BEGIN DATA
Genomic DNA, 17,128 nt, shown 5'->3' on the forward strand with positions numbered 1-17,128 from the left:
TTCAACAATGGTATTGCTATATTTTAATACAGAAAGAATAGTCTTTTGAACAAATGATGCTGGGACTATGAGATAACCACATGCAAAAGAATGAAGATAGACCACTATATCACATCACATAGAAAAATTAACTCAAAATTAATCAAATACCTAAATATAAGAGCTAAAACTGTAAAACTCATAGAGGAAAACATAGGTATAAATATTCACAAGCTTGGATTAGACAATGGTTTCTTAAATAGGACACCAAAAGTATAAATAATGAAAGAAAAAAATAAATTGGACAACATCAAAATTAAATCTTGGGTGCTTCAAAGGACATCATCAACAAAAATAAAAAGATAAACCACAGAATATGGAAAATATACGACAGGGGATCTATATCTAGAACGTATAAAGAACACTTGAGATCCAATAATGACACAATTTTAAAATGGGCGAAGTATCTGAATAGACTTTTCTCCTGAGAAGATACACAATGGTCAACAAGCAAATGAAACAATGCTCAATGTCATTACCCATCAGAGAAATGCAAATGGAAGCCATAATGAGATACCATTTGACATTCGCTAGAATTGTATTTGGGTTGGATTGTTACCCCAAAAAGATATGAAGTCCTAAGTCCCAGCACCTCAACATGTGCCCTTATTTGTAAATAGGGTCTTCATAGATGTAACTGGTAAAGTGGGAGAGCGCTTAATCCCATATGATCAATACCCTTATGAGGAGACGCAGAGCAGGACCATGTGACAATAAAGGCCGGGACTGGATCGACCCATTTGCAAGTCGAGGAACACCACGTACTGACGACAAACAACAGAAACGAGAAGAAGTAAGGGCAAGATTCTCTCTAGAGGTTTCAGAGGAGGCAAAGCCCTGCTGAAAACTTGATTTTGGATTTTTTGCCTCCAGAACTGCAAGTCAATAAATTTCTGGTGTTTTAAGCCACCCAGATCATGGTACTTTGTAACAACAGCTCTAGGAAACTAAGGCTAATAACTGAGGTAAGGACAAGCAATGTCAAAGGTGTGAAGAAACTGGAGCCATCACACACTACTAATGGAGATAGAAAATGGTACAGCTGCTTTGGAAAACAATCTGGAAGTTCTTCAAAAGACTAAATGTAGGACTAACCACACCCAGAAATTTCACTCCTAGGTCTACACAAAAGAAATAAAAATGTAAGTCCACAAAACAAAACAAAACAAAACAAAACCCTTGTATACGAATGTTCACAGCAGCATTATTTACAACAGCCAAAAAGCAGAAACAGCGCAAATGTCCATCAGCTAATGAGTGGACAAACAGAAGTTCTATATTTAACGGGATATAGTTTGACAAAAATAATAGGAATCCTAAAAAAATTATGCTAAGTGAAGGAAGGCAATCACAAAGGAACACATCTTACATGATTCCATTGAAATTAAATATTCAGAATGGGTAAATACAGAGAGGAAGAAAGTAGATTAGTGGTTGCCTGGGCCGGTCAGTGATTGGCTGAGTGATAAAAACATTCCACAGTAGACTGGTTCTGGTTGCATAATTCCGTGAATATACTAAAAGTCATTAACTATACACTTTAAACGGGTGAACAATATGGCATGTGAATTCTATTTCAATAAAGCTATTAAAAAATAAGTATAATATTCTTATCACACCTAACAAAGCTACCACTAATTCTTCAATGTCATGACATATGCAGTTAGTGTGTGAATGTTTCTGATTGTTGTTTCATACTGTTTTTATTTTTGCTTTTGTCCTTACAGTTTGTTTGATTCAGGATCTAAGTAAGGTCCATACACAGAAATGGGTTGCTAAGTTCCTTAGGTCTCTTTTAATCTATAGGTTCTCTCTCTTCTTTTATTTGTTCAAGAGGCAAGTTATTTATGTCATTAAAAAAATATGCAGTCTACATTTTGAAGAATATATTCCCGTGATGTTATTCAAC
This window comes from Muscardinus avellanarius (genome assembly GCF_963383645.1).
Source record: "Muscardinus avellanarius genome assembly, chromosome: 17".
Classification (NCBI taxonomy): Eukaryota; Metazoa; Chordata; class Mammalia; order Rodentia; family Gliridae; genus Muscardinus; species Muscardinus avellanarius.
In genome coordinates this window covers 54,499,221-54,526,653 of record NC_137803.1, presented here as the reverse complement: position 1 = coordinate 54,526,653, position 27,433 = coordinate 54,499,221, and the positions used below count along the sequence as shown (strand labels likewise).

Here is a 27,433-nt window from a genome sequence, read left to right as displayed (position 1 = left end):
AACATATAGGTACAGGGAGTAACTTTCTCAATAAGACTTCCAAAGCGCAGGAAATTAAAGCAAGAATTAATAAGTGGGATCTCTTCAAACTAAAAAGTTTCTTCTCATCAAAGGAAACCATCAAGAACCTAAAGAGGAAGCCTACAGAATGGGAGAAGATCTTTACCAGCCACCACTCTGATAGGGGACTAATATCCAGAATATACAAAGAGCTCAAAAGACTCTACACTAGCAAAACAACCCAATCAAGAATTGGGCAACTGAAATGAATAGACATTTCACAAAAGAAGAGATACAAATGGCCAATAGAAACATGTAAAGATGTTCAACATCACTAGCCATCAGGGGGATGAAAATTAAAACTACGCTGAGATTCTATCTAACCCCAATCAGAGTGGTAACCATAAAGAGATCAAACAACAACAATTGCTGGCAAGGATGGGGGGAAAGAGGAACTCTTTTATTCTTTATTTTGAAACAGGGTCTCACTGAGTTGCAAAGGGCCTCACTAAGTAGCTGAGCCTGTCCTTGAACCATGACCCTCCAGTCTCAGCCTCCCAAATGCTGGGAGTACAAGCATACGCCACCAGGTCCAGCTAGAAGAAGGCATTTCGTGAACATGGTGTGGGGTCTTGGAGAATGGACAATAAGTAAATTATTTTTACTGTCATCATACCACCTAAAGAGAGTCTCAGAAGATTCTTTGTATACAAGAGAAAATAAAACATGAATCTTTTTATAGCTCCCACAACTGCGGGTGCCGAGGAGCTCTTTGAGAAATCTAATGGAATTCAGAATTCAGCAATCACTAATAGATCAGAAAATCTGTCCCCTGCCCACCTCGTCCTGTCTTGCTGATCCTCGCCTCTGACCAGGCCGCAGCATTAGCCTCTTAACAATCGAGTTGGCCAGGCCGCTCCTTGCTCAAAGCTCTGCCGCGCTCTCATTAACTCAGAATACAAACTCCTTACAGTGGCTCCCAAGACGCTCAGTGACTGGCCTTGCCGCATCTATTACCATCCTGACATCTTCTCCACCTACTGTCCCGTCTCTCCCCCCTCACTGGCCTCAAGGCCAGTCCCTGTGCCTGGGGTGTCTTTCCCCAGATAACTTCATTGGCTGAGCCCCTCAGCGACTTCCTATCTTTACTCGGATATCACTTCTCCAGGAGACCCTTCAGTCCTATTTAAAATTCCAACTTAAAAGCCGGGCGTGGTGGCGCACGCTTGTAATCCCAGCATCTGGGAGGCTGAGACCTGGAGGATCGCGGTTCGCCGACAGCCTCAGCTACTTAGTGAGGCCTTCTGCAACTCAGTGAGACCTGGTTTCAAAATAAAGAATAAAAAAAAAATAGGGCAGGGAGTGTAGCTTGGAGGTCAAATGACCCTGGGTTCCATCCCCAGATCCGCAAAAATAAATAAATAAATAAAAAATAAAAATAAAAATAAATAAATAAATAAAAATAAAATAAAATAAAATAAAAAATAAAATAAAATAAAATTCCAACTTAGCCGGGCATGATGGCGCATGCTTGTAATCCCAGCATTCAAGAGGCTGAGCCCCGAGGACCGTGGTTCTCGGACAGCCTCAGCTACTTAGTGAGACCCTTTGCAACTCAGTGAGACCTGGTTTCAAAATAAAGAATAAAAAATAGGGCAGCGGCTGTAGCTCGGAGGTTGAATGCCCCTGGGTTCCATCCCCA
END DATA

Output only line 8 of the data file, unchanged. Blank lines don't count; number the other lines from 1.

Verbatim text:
AACATATAGGTACAGGGAGTAACTTTCTCAATAAGACTTCCAAAGCGCAGGAAATTAAAGCAAGAATTAATAAGTGGGATCTCTTCAAACTAAAAAGTTTCTTCTCATCAAAGGAAACCATCAAGAACCTAAAGAGGAAGCCTACAGAATGGGAGAAGATCTTTACCAGCCACCACTCTGATAGGGGACTAATATCCAGAATATACAAAGAGCTCAAAAGACTCTACACTAGCAAAACAACCCAATCAAGAATTGGGCAACTGAAATGAATAGACATTTCACAAAAGAAGAGATACAAATGGCCAATAGAAACATGTAAAGATGTTCAACATCACTAGCCATCAGGGGGATGAAAATTAAAACTACGCTGAGATTCTATCTAACCCCAATCAGAGTGGTAACCATAAAGAGATCAAACAACAACAATTGCTGGCAAGGATGGGGGGAAAGAGGAACTCTTTTATTCTTTATTTTGAAACAGGGTCTCACTGAGTTGCAAAGGGCCTCACTAAGTAGCTGAGCCTGTCCTTGAACCATGACCCTCCAGTCTCAGCCTCCCAAATGCTGGGAGTACAAGCATACGCCACCAGGTCCAGCTAGAAGAAGGCATTTCGTGAACATGGTGTGGGGTCTTGGAGAATGGACAATAAGTAAATTATTTTTACTGTCATCATACCACCTAAAGAGAGTCTCAGAAGATTCTTTGTATACAAGAGAAAATAAAACATGAATCTTTTTATAGCTCCCACAACTGCGGGTGCCGAGGAGCTCTTTGAGAAATCTAATGGAATTCAGAATTCAGCAATCACTAATAGATCAGAAAATCTGTCCCCTGCCCACCTCGTCCTGTCTTGCTGATCCTCGCCTCTGACCAGGCCGCAGCATTAGCCTCTTAACAATCGAGTTGGCCAGGCCGCTCCTTGCTCAAAGCTCTGCCGCGCTCTCATTAACTCAGAATACAAACTCCTTACAGTGGCTCCCAAGACGCTCAGTGACTGGCCTTGCCGCATCTATTACCATCCTGACATCTTCTCCACCTACTGTCCCGTCTCTCCCCCCTCACTGGCCTCAAGGCCAGTCCCTGTGCCTGGGGTGTCTTTCCCCAGATAACTTCATTGGCTGAGCCCCTCAGCGACTTCCTATCTTTACTCGGATATCACTTCTCCAGGAGACCCTTCAGTCCTATTTAAAATTCCAACTTAAAAGCCGGGCGTGGTGGCGCACGCTTGTAATCCCAGCATCTGGGAGGCTGAGACCTGGAGGATCGCGGTTCGCCGACAGCCTCAGCTACTTAGTGAGGCCTTCTGCAACTCAGTGAGACCTGGTTTCAAAATAAAGAATAAAAAAAAAATAGGGCAGGGAGTGTAGCTTGGAGGTCAAATGACCCTGGGTTCCATCCCCAGATCCGCAAAAATAAATAAATAAATAAAAAATAAAAATAAAAATAAATAAATAAATAAAAATAAAATAAAATAAAATAAAAAATAAAATAAAATAAAATTCCAACTTAGCCGGGCATGATGGCGCATGCTTGTAATCCCAGCATTCAAGAGGCTGAGCCCCGAGGACCGTGGTTCTCGGACAGCCTCAGCTACTTAGTGAGACCCTTTGCAACTCAGTGAGACCTGGTTTCAAAATAAAGAATAAAAAATAGGGCAGCGGCTGTAGCTCGGAGGTTGAATGCCCCTGGGTTCCATCCCCA